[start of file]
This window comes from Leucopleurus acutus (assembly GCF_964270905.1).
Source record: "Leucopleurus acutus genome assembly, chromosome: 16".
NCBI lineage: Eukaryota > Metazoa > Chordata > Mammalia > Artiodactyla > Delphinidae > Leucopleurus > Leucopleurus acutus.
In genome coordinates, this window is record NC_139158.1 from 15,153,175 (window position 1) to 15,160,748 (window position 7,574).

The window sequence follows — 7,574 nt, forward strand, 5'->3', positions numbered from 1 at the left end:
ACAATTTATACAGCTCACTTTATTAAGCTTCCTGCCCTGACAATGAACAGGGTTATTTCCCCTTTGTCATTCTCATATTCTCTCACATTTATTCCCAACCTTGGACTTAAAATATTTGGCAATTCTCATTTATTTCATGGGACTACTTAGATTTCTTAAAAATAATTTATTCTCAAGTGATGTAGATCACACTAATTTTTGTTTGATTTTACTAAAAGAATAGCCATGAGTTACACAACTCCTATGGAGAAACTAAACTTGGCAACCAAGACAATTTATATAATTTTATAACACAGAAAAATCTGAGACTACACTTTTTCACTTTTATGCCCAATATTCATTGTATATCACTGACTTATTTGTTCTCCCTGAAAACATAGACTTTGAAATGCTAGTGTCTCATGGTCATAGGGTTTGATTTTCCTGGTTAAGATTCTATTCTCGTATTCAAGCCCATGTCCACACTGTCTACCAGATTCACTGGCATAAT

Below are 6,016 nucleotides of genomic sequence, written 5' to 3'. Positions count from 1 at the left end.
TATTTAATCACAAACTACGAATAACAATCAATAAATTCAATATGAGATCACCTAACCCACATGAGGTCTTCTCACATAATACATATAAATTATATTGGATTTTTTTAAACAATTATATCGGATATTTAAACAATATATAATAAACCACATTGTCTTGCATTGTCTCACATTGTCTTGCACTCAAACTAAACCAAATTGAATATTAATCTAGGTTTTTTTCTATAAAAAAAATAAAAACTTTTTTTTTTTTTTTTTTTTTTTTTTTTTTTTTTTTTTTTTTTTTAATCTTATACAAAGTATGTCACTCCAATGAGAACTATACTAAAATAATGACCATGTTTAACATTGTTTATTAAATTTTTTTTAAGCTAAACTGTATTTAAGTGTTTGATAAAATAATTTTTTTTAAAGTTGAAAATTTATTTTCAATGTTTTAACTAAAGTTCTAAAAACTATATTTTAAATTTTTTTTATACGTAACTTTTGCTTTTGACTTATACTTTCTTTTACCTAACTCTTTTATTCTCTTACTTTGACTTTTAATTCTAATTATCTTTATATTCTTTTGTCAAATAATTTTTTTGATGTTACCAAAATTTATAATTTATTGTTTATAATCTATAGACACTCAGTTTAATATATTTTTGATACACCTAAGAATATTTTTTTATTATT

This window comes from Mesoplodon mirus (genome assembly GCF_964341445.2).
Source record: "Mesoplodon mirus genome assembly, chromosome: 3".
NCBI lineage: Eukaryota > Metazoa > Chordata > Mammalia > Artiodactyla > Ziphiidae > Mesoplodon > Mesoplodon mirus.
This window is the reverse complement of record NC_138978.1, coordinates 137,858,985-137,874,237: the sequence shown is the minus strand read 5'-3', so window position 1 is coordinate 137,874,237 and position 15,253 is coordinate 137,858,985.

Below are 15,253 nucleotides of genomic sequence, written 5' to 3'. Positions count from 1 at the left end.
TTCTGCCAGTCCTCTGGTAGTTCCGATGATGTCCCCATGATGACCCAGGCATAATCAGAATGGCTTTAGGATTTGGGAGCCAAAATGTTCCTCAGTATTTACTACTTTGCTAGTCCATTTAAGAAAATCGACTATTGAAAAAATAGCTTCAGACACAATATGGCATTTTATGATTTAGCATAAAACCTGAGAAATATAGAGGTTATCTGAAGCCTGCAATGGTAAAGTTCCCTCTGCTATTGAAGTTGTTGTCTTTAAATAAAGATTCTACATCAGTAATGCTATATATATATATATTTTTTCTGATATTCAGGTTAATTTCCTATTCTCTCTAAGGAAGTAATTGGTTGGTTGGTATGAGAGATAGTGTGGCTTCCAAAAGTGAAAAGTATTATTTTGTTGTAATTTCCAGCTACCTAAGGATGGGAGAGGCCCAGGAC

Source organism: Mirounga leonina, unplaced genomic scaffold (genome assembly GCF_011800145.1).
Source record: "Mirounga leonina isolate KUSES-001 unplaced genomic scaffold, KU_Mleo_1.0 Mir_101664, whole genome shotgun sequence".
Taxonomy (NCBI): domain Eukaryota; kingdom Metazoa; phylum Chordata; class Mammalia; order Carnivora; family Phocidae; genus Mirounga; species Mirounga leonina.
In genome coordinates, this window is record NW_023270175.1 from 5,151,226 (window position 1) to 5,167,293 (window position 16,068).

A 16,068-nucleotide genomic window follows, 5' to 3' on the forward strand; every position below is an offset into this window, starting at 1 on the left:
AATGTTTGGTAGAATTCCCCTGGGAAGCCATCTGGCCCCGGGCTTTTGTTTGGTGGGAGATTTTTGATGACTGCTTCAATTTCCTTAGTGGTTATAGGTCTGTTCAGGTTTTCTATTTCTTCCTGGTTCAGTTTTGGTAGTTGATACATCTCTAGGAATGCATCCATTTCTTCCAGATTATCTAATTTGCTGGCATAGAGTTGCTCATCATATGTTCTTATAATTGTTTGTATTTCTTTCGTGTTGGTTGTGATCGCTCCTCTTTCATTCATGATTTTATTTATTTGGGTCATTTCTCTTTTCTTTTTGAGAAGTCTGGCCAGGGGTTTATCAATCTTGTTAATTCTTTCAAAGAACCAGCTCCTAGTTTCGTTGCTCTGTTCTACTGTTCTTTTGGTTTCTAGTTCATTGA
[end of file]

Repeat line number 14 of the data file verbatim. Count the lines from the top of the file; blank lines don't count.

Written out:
TTCTGCCAGTCCTCTGGTAGTTCCGATGATGTCCCCATGATGACCCAGGCATAATCAGAATGGCTTTAGGATTTGGGAGCCAAAATGTTCCTCAGTATTTACTACTTTGCTAGTCCATTTAAGAAAATCGACTATTGAAAAAATAGCTTCAGACACAATATGGCATTTTATGATTTAGCATAAAACCTGAGAAATATAGAGGTTATCTGAAGCCTGCAATGGTAAAGTTCCCTCTGCTATTGAAGTTGTTGTCTTTAAATAAAGATTCTACATCAGTAATGCTATATATATATATATTTTTTCTGATATTCAGGTTAATTTCCTATTCTCTCTAAGGAAGTAATTGGTTGGTTGGTATGAGAGATAGTGTGGCTTCCAAAAGTGAAAAGTATTATTTTGTTGTAATTTCCAGCTACCTAAGGATGGGAGAGGCCCAGGAC